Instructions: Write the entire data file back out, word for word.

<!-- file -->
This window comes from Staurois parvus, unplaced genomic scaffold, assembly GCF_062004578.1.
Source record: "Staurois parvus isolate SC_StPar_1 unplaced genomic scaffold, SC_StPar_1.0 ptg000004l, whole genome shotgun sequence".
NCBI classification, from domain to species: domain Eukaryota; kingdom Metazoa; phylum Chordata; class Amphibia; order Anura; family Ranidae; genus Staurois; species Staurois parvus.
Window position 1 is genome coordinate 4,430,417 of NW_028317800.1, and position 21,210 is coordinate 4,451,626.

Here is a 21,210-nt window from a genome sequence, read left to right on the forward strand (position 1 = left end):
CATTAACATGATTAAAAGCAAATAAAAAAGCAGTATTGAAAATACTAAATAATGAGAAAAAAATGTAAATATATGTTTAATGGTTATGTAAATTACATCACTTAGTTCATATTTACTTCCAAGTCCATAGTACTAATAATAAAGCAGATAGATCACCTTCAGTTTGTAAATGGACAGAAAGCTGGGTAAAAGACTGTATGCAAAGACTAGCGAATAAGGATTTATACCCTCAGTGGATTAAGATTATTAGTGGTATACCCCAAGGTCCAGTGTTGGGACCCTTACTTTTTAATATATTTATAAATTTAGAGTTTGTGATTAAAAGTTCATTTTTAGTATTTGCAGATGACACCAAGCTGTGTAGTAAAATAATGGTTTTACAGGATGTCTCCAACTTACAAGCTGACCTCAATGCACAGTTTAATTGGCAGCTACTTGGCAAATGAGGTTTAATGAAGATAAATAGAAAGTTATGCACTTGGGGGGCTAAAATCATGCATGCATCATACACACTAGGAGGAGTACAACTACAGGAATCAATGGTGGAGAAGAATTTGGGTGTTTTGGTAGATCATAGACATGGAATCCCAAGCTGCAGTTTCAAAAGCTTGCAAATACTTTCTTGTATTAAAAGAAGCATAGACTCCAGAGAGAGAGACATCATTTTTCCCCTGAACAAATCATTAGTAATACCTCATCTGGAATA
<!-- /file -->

This window comes from Staurois parvus, unplaced genomic scaffold, assembly GCF_062004578.1.
Source record: "Staurois parvus isolate SC_StPar_1 unplaced genomic scaffold, SC_StPar_1.0 ptg000004l, whole genome shotgun sequence".
NCBI classification, from domain to species: domain Eukaryota; kingdom Metazoa; phylum Chordata; class Amphibia; order Anura; family Ranidae; genus Staurois; species Staurois parvus.
Window position 1 is genome coordinate 4,430,417 of NW_028317800.1, and position 21,210 is coordinate 4,451,626.

Here is a 21,210-nt window from a genome sequence, read left to right on the forward strand (position 1 = left end):
CATTAACATGATTAAAAGCAAATAAAAAAGCAGTATTGAAAATACTAAATAATGAGAAAAAAATGTAAATATATGTTTAATGGTTATGTAAATTACATCACTTAGTTCATATTTACTTCCAAGTCCATAGTACTAATAATAAAGCAGATAGATCACCTTCAGTTTGTAAATGGACAGAAAGCTGGGTAAAAGACTGTATGCAAAGACTAGCGAATAAGGATTTATACCCTCAGTGGATTAAGATTATTAGTGGTATACCCCAAGGTCCAGTGTTGGGACCCTTACTTTTTAATATATTTATAAATTTAGAGTTTGTGATTAAAAGTTCATTTTTAGTATTTGCAGATGACACCAAGCTGTGTAGTAAAATAATGGTTTTACAGGATGTCTCCAACTTACAAGCTGACCTCAATGCACAGTTTAATTGGCAGCTACTTGGCAAATGAGGTTTAATGAAGATAAATAGAAAGTTATGCACTTGGGGGGCTAAAATCATGCATGCATCATACACACTAGGAGGAGTACAACTACAGGAATCAATGGTGGAGAAGAATTTGGGTGTTTTGGTAGATCATAGACATGGAATCCCAAGCTGCAGTTTCAAAAGCTTGCAAATACTTTCTTGTATTAAAAGAAGCATAGACTCCAGAGAGAGAGACATCATTTTTCCCCTGAACAAATCATTAGTAATACCTCATCTGGAATA